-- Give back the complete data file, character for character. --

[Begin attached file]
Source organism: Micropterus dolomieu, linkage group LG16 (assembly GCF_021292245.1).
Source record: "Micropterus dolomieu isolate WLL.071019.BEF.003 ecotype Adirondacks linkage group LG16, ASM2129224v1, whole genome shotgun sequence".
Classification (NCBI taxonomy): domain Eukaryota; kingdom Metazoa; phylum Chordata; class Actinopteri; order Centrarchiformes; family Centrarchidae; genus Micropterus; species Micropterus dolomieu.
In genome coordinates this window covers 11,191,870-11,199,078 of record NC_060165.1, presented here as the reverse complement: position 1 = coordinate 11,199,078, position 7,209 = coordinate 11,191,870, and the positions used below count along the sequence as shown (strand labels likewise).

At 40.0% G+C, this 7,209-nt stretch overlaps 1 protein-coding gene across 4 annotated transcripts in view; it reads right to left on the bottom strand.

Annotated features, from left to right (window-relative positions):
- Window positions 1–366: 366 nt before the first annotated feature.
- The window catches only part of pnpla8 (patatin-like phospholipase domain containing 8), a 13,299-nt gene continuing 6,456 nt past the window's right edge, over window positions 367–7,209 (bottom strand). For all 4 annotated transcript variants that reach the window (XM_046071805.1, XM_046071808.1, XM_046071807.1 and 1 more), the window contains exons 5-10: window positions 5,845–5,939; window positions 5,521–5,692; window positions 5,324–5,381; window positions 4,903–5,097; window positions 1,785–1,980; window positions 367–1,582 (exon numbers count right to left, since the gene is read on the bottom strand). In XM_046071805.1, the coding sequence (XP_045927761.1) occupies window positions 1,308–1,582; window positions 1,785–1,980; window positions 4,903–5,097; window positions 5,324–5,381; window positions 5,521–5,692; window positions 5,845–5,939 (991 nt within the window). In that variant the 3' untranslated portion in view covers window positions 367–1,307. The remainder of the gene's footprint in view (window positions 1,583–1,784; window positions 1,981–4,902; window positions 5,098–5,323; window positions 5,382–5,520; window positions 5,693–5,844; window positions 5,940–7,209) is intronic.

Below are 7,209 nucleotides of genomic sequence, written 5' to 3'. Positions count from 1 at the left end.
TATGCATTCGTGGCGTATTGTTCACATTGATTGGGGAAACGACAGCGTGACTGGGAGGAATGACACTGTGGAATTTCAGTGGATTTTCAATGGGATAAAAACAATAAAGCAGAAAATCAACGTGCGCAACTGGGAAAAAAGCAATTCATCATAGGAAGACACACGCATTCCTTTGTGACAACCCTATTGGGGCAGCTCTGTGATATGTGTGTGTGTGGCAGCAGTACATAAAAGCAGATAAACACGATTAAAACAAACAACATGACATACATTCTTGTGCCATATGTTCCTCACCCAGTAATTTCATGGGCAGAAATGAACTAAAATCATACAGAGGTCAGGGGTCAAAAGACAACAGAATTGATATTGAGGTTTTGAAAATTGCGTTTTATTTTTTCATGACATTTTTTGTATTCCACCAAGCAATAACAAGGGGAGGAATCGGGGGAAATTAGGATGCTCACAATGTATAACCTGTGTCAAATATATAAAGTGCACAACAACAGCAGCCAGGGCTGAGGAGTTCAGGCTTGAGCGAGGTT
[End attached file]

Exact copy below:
Source organism: Micropterus dolomieu, linkage group LG16 (assembly GCF_021292245.1).
Source record: "Micropterus dolomieu isolate WLL.071019.BEF.003 ecotype Adirondacks linkage group LG16, ASM2129224v1, whole genome shotgun sequence".
Classification (NCBI taxonomy): domain Eukaryota; kingdom Metazoa; phylum Chordata; class Actinopteri; order Centrarchiformes; family Centrarchidae; genus Micropterus; species Micropterus dolomieu.
In genome coordinates this window covers 11,191,870-11,199,078 of record NC_060165.1, presented here as the reverse complement: position 1 = coordinate 11,199,078, position 7,209 = coordinate 11,191,870, and the positions used below count along the sequence as shown (strand labels likewise).

At 40.0% G+C, this 7,209-nt stretch overlaps 1 protein-coding gene across 4 annotated transcripts in view; it reads right to left on the bottom strand.

Annotated features, from left to right (window-relative positions):
- Window positions 1–366: 366 nt before the first annotated feature.
- The window catches only part of pnpla8 (patatin-like phospholipase domain containing 8), a 13,299-nt gene continuing 6,456 nt past the window's right edge, over window positions 367–7,209 (bottom strand). For all 4 annotated transcript variants that reach the window (XM_046071805.1, XM_046071808.1, XM_046071807.1 and 1 more), the window contains exons 5-10: window positions 5,845–5,939; window positions 5,521–5,692; window positions 5,324–5,381; window positions 4,903–5,097; window positions 1,785–1,980; window positions 367–1,582 (exon numbers count right to left, since the gene is read on the bottom strand). In XM_046071805.1, the coding sequence (XP_045927761.1) occupies window positions 1,308–1,582; window positions 1,785–1,980; window positions 4,903–5,097; window positions 5,324–5,381; window positions 5,521–5,692; window positions 5,845–5,939 (991 nt within the window). In that variant the 3' untranslated portion in view covers window positions 367–1,307. The remainder of the gene's footprint in view (window positions 1,583–1,784; window positions 1,981–4,902; window positions 5,098–5,323; window positions 5,382–5,520; window positions 5,693–5,844; window positions 5,940–7,209) is intronic.

Below are 7,209 nucleotides of genomic sequence, written 5' to 3'. Positions count from 1 at the left end.
TATGCATTCGTGGCGTATTGTTCACATTGATTGGGGAAACGACAGCGTGACTGGGAGGAATGACACTGTGGAATTTCAGTGGATTTTCAATGGGATAAAAACAATAAAGCAGAAAATCAACGTGCGCAACTGGGAAAAAAGCAATTCATCATAGGAAGACACACGCATTCCTTTGTGACAACCCTATTGGGGCAGCTCTGTGATATGTGTGTGTGTGGCAGCAGTACATAAAAGCAGATAAACACGATTAAAACAAACAACATGACATACATTCTTGTGCCATATGTTCCTCACCCAGTAATTTCATGGGCAGAAATGAACTAAAATCATACAGAGGTCAGGGGTCAAAAGACAACAGAATTGATATTGAGGTTTTGAAAATTGCGTTTTATTTTTTCATGACATTTTTTGTATTCCACCAAGCAATAACAAGGGGAGGAATCGGGGGAAATTAGGATGCTCACAATGTATAACCTGTGTCAAATATATAAAGTGCACAACAACAGCAGCCAGGGCTGAGGAGTTCAGGCTTGAGCGAGGTT